World Library  
Flag as Inappropriate
Email this Article

WORD Magazine

Article Id: WHEBN0016013684
Reproduction Date:

Title: WORD Magazine  
Author: World Heritage Encyclopedia
Language: English
Subject: Digital Archaeology, AlloSphere, Gevirtz Graduate School of Education, UCSB College of Letters & Science, Associated Students of the University of California, Santa Barbara
Collection:
Publisher: World Heritage Encyclopedia
Publication
Date:
 

WORD Magazine

Word Magazine (1995–2000) was an influential online magazine.

History

Launched in 1995 by Carey Earle, Tom Livaccari and Dan Pelson, Word Magazine created original stories, interviews, games, applications, music, interactive objects and art, and community spaces. Word published new content daily, and each story was treated as a unique interface design experiment. Word was also a pioneer in the use of online advertising and was the first website to integrate "microsites" into brand advertising online.[1]

Word's editorial team was originally led by Vibe Magazine founding editor Jonathan Van Meter and creative director Jaime Levy. Marisa Bowe took over as Editor-in-Chief prior to the site's June 1995 launch and Yoshi Sodeoka became Creative Director in early 1996. Daron Murphy was a founding senior editor. Jason Mohr was a senior designer. Later senior editors included Sabin Streeter and Rose Kernochan. Streeter, Bowe, Murphy, and Kernochan later co-edited a book of interviews with Americans about their jobs--inspired by Studs Terkel's Working, called Gig.[1]

From 1998, Word featured a chatterbot named Fred the Webmate.[2] In 2000, Word staff developed the turn-based online strategy game Sissyfight 2000.[3]

Word won awards from I.D. Magazine and Print Magazine, among others and was placed in the permanent collection of the San Francisco Museum of Modern Art, the Walker Art Center and the Museum of the Moving Image.

Word was originally owned by Icon CMT until its sale in April 1998 to Zapata Corporation.[4][5] Zapata closed Word.com in August, 2000.[6]

References

  1. ^ a b
  2. ^
  3. ^
  4. ^
  5. ^
  6. ^

External links

  • The 10 websites that changed the world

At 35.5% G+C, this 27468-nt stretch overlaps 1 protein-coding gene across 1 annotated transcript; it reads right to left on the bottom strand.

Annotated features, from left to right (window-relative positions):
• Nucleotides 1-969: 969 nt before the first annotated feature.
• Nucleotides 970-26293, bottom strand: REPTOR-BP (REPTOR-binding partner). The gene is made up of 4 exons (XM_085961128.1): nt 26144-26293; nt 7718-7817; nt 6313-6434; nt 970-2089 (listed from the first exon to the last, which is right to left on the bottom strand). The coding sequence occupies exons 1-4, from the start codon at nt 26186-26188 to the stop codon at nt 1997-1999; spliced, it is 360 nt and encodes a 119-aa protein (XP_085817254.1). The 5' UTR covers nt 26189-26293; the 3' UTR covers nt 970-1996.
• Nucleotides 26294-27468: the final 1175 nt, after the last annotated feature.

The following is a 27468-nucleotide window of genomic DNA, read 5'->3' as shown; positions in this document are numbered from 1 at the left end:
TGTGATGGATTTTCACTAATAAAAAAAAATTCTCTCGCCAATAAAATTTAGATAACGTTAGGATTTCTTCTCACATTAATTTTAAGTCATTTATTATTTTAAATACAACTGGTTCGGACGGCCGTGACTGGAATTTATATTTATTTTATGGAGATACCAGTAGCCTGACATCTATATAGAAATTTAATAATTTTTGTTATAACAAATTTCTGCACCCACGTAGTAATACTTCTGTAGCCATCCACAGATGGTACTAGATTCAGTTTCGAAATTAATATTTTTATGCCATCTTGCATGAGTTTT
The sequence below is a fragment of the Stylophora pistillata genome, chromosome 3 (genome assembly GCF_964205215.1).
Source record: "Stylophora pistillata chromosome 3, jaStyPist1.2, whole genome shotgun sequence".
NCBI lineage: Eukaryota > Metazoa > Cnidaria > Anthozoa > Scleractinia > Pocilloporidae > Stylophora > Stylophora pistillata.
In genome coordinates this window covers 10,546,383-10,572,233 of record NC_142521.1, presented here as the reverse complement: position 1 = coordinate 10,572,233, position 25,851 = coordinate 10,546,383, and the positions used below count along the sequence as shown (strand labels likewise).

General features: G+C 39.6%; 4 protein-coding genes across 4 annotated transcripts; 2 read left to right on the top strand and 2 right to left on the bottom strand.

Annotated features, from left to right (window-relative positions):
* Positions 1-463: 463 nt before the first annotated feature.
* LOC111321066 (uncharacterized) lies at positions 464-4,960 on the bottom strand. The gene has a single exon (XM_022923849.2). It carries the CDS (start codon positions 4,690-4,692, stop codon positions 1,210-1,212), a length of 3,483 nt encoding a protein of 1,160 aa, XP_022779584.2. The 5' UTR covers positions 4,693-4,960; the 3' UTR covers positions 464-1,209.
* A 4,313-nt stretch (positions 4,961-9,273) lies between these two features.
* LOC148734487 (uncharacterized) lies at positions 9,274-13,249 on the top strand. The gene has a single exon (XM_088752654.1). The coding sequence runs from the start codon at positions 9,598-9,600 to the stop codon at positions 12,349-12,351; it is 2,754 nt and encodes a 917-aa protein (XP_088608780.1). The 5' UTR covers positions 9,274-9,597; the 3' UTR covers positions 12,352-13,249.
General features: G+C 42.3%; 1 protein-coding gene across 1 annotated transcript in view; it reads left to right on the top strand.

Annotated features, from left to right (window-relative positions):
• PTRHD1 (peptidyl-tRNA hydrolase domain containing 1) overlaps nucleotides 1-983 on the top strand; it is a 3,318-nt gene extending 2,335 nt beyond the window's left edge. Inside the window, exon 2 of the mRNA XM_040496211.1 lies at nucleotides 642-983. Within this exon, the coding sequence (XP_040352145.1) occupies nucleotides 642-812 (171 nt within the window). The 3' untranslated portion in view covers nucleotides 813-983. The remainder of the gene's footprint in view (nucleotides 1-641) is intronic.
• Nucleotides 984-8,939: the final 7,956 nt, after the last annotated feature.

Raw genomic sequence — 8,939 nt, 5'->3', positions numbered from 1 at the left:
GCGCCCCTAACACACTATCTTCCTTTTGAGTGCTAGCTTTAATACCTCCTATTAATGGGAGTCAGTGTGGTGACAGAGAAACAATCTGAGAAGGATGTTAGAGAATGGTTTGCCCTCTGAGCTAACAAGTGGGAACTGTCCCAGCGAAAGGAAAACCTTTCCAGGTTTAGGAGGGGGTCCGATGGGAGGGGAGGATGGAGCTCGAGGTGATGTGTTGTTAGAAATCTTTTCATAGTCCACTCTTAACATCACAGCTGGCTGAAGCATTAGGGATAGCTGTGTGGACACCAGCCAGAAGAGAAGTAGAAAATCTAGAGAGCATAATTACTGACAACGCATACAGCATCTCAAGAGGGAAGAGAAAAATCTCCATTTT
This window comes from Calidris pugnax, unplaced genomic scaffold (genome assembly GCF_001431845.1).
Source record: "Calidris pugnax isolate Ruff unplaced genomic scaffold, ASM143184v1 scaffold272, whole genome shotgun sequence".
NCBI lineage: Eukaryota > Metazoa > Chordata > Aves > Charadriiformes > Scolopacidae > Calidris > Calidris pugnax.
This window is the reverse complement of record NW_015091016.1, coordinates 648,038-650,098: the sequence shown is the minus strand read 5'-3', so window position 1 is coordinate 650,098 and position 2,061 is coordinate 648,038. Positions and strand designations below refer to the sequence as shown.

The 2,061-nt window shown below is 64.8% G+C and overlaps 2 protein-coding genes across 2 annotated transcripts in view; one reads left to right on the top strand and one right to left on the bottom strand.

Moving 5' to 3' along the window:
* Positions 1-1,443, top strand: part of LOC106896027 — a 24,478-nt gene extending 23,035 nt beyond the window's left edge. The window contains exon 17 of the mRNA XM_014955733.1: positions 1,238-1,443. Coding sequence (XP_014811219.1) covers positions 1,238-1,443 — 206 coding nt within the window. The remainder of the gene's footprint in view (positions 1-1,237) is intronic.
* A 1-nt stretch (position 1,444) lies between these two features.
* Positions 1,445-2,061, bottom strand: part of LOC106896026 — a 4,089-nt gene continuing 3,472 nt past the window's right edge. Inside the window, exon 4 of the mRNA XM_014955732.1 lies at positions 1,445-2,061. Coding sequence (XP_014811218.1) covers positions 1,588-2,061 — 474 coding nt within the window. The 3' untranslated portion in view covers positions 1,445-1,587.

• Screenshots of Word
  • Video: Marisa Bowe, Editor of Word.com discusses the website
This article was sourced from Creative Commons Attribution-ShareAlike License; additional terms may apply. World Heritage Encyclopedia content is assembled from numerous content providers, Open Access Publishing, and in compliance with The Fair Access to Science and Technology Research Act (FASTR), Wikimedia Foundation, Inc., Public Library of Science, The Encyclopedia of Life, Open Book Publishers (OBP), PubMed, U.S. National Library of Medicine, National Center for Biotechnology Information, U.S. National Library of Medicine, National Institutes of Health (NIH), U.S. Department of Health & Human Services, and USA.gov, which sources content from all federal, state, local, tribal, and territorial government publication portals (.gov, .mil, .edu). Funding for USA.gov and content contributors is made possible from the U.S. Congress, E-Government Act of 2002.
 
Crowd sourced content that is contributed to World Heritage Encyclopedia is peer reviewed and edited by our editorial staff to ensure quality scholarly research articles.
 
By using this site, you agree to the Terms of Use and Privacy Policy. World Heritage Encyclopedia™ is a registered trademark of the World Public Library Association, a non-profit organization.
 


Copyright © World Library Foundation. All rights reserved. eBooks from Project Gutenberg are sponsored by the World Library Foundation,
a 501c(4) Member's Support Non-Profit Organization, and is NOT affiliated with any governmental agency or department.